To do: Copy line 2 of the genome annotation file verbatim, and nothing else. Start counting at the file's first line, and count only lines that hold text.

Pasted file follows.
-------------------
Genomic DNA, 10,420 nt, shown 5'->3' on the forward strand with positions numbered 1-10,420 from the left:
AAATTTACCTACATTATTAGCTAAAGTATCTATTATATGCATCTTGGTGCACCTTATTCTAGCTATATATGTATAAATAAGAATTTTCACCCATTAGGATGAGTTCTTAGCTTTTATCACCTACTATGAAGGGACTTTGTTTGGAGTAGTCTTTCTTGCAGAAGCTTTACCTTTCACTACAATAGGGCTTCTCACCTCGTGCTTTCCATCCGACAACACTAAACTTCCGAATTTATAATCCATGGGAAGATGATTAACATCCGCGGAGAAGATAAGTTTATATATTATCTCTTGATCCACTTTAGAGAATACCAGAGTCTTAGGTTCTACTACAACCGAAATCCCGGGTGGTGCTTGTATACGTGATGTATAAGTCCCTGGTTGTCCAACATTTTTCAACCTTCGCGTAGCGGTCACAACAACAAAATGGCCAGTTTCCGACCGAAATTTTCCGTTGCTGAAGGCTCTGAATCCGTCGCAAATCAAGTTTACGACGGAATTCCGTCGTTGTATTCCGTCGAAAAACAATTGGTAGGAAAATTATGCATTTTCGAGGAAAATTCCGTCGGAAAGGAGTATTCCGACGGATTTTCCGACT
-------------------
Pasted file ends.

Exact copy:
AAATTTACCTACATTATTAGCTAAAGTATCTATTATATGCATCTTGGTGCACCTTATTCTAGCTATATATGTATAAATAAGAATTTTCACCCATTAGGATGAGTTCTTAGCTTTTATCACCTACTATGAAGGGACTTTGTTTGGAGTAGTCTTTCTTGCAGAAGCTTTACCTTTCACTACAATAGGGCTTCTCACCTCGTGCTTTCCATCCGACAACACTAAACTTCCGAATTTATAATCCATGGGAAGATGATTAACATCCGCGGAGAAGATAAGTTTATATATTATCTCTTGATCCACTTTAGAGAATACCAGAGTCTTAGGTTCTACTACAACCGAAATCCCGGGTGGTGCTTGTATACGTGATGTATAAGTCCCTGGTTGTCCAACATTTTTCAACCTTCGCGTAGCGGTCACAACAACAAAATGGCCAGTTTCCGACCGAAATTTTCCGTTGCTGAAGGCTCTGAATCCGTCGCAAATCAAGTTTACGACGGAATTCCGTCGTTGTATTCCGTCGAAAAACAATTGGTAGGAAAATTATGCATTTTCGAGGAAAATTCCGTCGGAAAGGAGTATTCCGACGGATTTTCCGACT